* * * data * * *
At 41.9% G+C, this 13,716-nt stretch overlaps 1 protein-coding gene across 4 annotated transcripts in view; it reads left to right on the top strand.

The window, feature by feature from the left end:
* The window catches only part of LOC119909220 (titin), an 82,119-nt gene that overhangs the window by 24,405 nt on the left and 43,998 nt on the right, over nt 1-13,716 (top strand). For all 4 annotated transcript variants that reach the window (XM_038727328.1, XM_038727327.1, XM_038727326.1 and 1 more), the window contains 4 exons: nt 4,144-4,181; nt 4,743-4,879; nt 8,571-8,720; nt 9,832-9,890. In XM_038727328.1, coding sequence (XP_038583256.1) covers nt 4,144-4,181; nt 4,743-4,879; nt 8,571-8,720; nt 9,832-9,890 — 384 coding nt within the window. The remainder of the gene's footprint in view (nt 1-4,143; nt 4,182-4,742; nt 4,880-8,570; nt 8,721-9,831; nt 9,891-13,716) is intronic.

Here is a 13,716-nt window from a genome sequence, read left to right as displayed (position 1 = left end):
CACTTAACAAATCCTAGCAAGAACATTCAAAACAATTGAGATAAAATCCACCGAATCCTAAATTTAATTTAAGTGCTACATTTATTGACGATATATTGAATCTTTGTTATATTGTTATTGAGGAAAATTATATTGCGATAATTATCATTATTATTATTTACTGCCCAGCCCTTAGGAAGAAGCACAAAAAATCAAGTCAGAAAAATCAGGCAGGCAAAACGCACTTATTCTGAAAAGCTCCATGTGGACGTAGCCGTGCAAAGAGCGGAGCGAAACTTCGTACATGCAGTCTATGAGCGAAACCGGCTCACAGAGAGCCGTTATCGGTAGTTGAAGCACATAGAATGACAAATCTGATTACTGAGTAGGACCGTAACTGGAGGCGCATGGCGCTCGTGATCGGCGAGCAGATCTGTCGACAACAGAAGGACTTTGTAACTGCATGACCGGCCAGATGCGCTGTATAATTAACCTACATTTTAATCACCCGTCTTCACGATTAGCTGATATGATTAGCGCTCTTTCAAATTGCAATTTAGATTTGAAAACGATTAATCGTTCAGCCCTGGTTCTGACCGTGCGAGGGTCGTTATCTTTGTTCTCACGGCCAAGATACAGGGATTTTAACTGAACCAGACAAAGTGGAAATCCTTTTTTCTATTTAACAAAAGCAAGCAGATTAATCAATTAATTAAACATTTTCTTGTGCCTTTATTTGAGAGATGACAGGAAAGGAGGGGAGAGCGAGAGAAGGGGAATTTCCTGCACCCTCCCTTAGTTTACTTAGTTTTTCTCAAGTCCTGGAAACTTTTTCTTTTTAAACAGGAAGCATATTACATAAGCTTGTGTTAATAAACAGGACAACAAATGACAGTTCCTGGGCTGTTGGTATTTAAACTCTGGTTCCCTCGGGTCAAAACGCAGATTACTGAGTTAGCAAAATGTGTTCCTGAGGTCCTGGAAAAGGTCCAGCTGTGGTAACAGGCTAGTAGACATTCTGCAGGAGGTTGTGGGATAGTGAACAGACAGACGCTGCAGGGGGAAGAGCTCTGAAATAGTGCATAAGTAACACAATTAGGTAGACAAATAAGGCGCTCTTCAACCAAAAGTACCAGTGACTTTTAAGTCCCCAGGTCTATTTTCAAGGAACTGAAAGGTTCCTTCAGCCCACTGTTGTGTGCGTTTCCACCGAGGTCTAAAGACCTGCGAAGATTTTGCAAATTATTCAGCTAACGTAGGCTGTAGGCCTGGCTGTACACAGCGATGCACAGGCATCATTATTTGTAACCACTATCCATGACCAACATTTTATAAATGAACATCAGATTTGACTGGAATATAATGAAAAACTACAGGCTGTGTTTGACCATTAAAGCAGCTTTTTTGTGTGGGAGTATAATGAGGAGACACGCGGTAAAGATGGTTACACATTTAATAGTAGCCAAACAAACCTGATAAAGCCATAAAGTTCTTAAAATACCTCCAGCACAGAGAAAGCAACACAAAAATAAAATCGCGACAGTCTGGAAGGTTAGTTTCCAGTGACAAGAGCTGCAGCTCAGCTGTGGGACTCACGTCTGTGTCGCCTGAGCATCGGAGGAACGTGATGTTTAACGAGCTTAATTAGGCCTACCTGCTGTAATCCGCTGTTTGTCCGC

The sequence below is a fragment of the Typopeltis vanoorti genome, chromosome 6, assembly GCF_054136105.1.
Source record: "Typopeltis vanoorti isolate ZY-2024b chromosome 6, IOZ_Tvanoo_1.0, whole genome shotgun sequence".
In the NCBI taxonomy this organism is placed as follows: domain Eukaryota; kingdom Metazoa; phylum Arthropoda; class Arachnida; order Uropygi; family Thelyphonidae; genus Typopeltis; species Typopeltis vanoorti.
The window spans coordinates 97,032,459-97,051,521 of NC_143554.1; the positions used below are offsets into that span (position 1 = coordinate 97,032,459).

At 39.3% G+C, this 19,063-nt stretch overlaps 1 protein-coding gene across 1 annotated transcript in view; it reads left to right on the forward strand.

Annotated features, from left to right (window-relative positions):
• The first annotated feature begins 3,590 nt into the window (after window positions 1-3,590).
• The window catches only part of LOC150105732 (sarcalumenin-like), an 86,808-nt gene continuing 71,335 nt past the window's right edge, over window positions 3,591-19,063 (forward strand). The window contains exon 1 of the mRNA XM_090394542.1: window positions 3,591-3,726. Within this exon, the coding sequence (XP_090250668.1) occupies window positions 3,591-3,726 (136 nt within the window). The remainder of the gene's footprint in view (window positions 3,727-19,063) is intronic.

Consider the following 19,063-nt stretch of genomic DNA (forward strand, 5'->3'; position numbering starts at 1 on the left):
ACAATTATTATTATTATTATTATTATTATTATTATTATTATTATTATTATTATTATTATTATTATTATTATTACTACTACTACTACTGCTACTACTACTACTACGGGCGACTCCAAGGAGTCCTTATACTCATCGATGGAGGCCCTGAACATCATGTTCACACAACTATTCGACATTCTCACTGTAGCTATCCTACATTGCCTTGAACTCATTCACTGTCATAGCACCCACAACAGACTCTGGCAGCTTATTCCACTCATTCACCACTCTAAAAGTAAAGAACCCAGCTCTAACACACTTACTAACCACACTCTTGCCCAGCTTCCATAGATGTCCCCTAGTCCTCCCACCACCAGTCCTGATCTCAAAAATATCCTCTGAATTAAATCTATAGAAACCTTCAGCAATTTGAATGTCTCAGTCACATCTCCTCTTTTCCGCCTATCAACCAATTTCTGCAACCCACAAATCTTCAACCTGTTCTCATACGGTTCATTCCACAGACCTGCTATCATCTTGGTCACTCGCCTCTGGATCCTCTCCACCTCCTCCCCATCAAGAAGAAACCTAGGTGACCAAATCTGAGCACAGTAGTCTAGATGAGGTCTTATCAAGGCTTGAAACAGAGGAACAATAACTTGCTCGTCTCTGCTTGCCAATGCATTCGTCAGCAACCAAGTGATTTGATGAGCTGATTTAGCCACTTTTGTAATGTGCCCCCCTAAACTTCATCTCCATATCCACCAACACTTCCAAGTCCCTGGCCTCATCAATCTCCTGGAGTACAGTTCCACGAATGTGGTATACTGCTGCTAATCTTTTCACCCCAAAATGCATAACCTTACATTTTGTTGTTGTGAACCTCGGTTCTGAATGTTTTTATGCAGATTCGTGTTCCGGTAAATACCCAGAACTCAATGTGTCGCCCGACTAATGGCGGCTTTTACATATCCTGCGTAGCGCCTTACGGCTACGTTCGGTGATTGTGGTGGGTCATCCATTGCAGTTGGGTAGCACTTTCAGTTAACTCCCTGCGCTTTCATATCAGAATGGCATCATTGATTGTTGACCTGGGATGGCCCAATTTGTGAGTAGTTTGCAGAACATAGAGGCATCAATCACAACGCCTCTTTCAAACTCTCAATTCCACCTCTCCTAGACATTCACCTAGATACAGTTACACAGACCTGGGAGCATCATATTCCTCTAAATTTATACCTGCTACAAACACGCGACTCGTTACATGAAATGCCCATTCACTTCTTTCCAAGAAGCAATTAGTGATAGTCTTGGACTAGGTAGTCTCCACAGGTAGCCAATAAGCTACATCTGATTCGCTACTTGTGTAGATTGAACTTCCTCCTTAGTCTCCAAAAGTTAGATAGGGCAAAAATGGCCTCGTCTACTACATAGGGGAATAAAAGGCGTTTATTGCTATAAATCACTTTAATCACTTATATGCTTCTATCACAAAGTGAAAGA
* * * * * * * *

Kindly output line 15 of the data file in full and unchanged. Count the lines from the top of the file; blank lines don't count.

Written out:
ACAATTATTATTATTATTATTATTATTATTATTATTATTATTATTATTATTATTATTATTATTATTATTATTACTACTACTACTACTGCTACTACTACTACTACGGGCGACTCCAAGGAGTCCTTATACTCATCGATGGAGGCCCTGAACATCATGTTCACACAACTATTCGACATTCTCACTGTAGCTATCCTACATTGCCTTGAACTCATTCACTGTCATAGCACCCACAACAGACTCTGGCAGCTTATTCCACTCATTCACCACTCTAAAAGTAAAGAACCCAGCTCTAACACACTTACTAACCACACTCTTGCCCAGCTTCCATAGATGTCCCCTAGTCCTCCCACCACCAGTCCTGATCTCAAAAATATCCTCTGAATTAAATCTATAGAAACCTTCAGCAATTTGAATGTCTCAGTCACATCTCCTCTTTTCCGCCTATCAACCAATTTCTGCAACCCACAAATCTTCAACCTGTTCTCATACGGTTCATTCCACAGACCTGCTATCATCTTGGTCACTCGCCTCTGGATCCTCTCCACCTCCTCCCCATCAAGAAGAAACCTAGGTGACCAAATCTGAGCACAGTAGTCTAGATGAGGTCTTATCAAGGCTTGAAACAGAGGAACAATAACTTGCTCGTCTCTGCTTGCCAATGCATTCGTCAGCAACCAAGTGATTTGATGAGCTGATTTAGCCACTTTTGTAATGTGCCCCCCTAAACTTCATCTCCATATCCACCAACACTTCCAAGTCCCTGGCCTCATCAATCTCCTGGAGTACAGTTCCACGAATGTGGTATACTGCTGCTAATCTTTTCACCCCAAAATGCATAACCTTACATTTTGTTGTTGTGAACCTCGGTTCTGAATGTTTTTATGCAGATTCGTGTTCCGGTAAATACCCAGAACTCAATGTGTCGCCCGACTAATGGCGGCTTTTACATATCCTGCGTAGCGCCTTACGGCTACGTTCGGTGATTGTGGTGGGTCATCCATTGCAGTTGGGTAGCACTTTCAGTTAACTCCCTGCGCTTTCATATCAGAATGGCATCATTGATTGTTGACCTGGGATGGCCCAATTTGTGAGTAGTTTGCAGAACATAGAGGCATCAATCACAACGCCTCTTTCAAACTCTCAATTCCACCTCTCCTAGACATTCACCTAGATACAGTTACACAGACCTGGGAGCATCATATTCCTCTAAATTTATACCTGCTACAAACACGCGACTCGTTACATGAAATGCCCATTCACTTCTTTCCAAGAAGCAATTAGTGATAGTCTTGGACTAGGTAGTCTCCACAGGTAGCCAATAAGCTACATCTGATTCGCTACTTGTGTAGATTGAACTTCCTCCTTAGTCTCCAAAAGTTAGATAGGGCAAAAATGGCCTCGTCTACTACATAGGGGAATAAAAGGCGTTTATTGCTATAAATCACTTTAATCACTTATATGCTTCTATCACAAAGTGAAAGA